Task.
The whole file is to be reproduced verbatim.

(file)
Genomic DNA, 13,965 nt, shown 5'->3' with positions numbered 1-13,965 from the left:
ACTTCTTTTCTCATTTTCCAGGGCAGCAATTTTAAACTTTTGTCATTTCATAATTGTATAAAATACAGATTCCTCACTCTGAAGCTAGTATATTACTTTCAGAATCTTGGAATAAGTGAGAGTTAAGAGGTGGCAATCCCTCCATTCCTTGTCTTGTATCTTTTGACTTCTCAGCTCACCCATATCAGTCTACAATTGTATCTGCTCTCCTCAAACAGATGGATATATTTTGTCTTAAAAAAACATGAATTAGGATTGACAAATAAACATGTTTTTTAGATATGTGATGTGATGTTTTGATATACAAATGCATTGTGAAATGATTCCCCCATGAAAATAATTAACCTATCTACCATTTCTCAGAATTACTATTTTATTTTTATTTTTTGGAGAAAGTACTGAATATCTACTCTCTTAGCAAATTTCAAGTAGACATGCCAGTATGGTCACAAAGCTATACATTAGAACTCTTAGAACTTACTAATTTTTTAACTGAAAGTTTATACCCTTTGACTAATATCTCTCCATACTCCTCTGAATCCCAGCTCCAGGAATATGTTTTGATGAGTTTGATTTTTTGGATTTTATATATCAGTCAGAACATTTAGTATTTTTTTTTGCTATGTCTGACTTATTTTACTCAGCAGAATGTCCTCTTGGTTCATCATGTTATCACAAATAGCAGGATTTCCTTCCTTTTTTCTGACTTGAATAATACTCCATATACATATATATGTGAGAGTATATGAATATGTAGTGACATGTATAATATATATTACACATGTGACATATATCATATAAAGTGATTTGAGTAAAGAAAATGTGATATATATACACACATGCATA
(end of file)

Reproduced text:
Genomic DNA, 13,965 nt, shown 5'->3' with positions numbered 1-13,965 from the left:
ACTTCTTTTCTCATTTTCCAGGGCAGCAATTTTAAACTTTTGTCATTTCATAATTGTATAAAATACAGATTCCTCACTCTGAAGCTAGTATATTACTTTCAGAATCTTGGAATAAGTGAGAGTTAAGAGGTGGCAATCCCTCCATTCCTTGTCTTGTATCTTTTGACTTCTCAGCTCACCCATATCAGTCTACAATTGTATCTGCTCTCCTCAAACAGATGGATATATTTTGTCTTAAAAAAACATGAATTAGGATTGACAAATAAACATGTTTTTTAGATATGTGATGTGATGTTTTGATATACAAATGCATTGTGAAATGATTCCCCCATGAAAATAATTAACCTATCTACCATTTCTCAGAATTACTATTTTATTTTTATTTTTTGGAGAAAGTACTGAATATCTACTCTCTTAGCAAATTTCAAGTAGACATGCCAGTATGGTCACAAAGCTATACATTAGAACTCTTAGAACTTACTAATTTTTTAACTGAAAGTTTATACCCTTTGACTAATATCTCTCCATACTCCTCTGAATCCCAGCTCCAGGAATATGTTTTGATGAGTTTGATTTTTTGGATTTTATATATCAGTCAGAACATTTAGTATTTTTTTTTGCTATGTCTGACTTATTTTACTCAGCAGAATGTCCTCTTGGTTCATCATGTTATCACAAATAGCAGGATTTCCTTCCTTTTTTCTGACTTGAATAATACTCCATATACATATATATGTGAGAGTATATGAATATGTAGTGACATGTATAATATATATTACACATGTGACATATATCATATAAAGTGATTTGAGTAAAGAAAATGTGATATATATACACACATGCATA